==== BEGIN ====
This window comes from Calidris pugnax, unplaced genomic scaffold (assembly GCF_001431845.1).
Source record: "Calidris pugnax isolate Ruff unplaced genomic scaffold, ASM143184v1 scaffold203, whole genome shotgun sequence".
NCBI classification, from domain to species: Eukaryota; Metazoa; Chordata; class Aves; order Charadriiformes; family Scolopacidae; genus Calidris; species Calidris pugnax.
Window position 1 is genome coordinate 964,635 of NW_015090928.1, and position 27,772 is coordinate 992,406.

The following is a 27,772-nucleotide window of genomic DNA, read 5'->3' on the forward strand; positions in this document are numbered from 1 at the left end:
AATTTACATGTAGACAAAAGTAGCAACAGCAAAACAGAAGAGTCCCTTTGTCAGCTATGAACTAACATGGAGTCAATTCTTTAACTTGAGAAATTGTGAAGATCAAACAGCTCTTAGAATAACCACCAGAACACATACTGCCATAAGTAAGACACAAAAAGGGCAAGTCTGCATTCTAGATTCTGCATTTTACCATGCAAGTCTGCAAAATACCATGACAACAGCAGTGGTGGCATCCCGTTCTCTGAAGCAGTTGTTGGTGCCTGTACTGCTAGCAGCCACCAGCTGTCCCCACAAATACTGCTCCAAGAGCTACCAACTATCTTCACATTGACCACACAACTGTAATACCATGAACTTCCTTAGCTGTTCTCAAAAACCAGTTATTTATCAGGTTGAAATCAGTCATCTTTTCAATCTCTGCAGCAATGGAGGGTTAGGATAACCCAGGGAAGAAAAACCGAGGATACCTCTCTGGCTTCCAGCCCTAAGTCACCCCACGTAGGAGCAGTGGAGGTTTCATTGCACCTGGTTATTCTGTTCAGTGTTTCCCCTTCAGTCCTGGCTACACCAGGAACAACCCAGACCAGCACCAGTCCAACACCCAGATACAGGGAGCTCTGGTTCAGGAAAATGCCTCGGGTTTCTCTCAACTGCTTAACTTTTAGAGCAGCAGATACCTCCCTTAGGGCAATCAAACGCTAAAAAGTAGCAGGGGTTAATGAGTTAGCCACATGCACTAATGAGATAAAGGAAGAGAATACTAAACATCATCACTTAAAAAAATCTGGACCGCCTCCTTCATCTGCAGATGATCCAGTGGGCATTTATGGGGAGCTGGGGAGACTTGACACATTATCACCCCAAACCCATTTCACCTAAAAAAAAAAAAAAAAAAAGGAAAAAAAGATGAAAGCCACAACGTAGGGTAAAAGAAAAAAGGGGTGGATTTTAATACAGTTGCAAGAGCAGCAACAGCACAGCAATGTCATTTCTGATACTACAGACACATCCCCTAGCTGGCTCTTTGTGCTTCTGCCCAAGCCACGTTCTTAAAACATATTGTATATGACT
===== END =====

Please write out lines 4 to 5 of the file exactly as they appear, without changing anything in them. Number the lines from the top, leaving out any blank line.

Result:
Window position 1 is genome coordinate 964,635 of NW_015090928.1, and position 27,772 is coordinate 992,406.

The following is a 27,772-nucleotide window of genomic DNA, read 5'->3' on the forward strand; positions in this document are numbered from 1 at the left end: